The Epidemic as a Catalyst for Creating New Business Models

After epidemic corona crisis started companies have encountered serious problems mostly caused by loss of customers and cashflow. For many companies this is a question of survival. For some other companies this has been a possibility to innovate new business. This is a specific period of time that we will have a lot to learn about for the future.

Article photo: PXhere / CC0

Stop Existing or Try a New Approach

What triggers innovation is the choice to think and try things in a new way. Sometimes it is very different and usually it is more of a slow evolution. The choice for a company to move or experiment into a new area outside of their normal way of doing business, testing a new market segment or a different combination of offerings is usually understood as business risk because it means learning and testing and evaluating if the investment is worth it.

With the current epidemic many businesses in effect had to choose to try a different approach or stop existing at least in the short run. The uncertainty of for how long they would face being closed because of the pandemic and would they actually be able to restart their business after the pandemic was the catalyst for some business owners to attempt new business models with what was quickly becoming excess capacity.

The change or approach should not be underappreciated. These people are starting a new business with all of the associated risks. Not reacting to the situation to find another way forward effectively doomed the previous business within weeks or months. The lack of liquidity would simply consume their existing cash. The question was when.

Change in the Operating Environment – New Business Models

Many restaurants have turned to home delivery as a way to service their existing customer base. Some have partnered with stores to sell semi-prepared meals as boxed alternatives. A new channel which would have previously competed with their existing business, but in this case may actually support a continuous connection with their client base. Supermarkets are in trouble with their web stores. Demand has grown in a few weeks so remarkably that they have serious difficulties to deliver goods to households. Musicians are looking to music streaming for their concerts and as a distraction to the continuous layering of fear and a way to give live concerts to earn their living. Sales of home sports equipment are surging as people avoid the gym, but want to continue with their investment in self. Even yoga studios are streaming meditation as a way of keeping their current client base mindful as community. Partnering and collaboration or substitution are not fully appreciated as operational business solutions as we look for creative ways to extend and adapt our businesses.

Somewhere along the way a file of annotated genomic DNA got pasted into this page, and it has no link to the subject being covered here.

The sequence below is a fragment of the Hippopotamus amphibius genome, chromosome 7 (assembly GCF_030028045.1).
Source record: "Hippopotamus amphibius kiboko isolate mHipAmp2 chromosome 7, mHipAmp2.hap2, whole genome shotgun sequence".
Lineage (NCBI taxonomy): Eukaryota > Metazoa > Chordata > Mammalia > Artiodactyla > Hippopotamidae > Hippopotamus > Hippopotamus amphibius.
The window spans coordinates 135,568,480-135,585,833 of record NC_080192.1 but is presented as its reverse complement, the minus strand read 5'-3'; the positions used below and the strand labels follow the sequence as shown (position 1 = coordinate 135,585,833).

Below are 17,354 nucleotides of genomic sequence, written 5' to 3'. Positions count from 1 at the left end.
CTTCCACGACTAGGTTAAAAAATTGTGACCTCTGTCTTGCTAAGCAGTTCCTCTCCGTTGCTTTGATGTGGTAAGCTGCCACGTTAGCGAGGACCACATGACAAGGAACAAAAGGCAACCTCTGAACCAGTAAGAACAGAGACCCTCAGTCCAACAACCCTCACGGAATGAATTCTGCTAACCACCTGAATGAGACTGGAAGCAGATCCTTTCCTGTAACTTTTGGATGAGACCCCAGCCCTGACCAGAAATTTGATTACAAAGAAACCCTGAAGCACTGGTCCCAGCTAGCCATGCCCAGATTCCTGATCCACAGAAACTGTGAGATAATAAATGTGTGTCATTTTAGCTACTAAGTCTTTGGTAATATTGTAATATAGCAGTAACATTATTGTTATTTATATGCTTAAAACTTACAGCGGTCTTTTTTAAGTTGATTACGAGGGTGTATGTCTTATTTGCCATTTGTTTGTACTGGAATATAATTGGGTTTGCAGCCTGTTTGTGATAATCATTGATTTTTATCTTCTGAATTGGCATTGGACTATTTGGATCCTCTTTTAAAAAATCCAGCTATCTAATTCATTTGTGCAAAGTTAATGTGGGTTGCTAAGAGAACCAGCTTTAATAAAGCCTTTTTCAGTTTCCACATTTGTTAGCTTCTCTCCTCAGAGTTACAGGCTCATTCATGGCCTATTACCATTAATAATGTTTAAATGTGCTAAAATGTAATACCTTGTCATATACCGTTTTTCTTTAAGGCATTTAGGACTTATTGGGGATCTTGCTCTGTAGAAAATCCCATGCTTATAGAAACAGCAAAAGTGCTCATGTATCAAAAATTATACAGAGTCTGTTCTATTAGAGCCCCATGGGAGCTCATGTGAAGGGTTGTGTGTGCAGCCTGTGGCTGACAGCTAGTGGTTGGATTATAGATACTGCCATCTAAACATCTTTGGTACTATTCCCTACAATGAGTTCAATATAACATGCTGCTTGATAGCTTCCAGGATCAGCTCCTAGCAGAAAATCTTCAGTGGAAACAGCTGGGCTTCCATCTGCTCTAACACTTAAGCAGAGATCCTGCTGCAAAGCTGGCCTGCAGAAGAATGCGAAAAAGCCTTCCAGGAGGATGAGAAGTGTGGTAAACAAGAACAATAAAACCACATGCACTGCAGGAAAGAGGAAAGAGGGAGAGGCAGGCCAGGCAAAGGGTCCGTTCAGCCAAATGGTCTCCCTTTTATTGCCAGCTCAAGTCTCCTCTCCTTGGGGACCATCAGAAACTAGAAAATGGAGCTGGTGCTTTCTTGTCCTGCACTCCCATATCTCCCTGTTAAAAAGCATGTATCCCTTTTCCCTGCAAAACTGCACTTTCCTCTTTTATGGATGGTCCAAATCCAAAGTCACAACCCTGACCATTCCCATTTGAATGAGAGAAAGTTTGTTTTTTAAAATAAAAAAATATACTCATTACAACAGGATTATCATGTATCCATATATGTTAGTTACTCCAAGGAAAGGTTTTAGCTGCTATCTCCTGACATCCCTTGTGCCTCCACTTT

Adapt to the New Normal

This pandemic will have an undoubted effect on the economy and many of the local businesses. It will be a direct catalyst to the changes of how businesses have evolved and adapted to the previously comfortable to the new normal as we find our way forward as communities and as individuals. The choices to adapt are more vital to the businesses and those that do may find that their new approaches may in fact survive the epidemic. In our mode of global panic, we forget to respond and see the big picture of what someone else locally needs, and how can we help them as people or organizations. Collectively, we need to adapt and respond for the needs of the community and then we will remember how we persevered together.


Brett Fifield, DSc (Econ), is Principal Lecturer in Business Faculty at LAB University of Applied Sciences.

Ritva Kinnunen, DSc (Econ), is Principal Lecturer in Business Faculty at LAB University of Applied Sciences.

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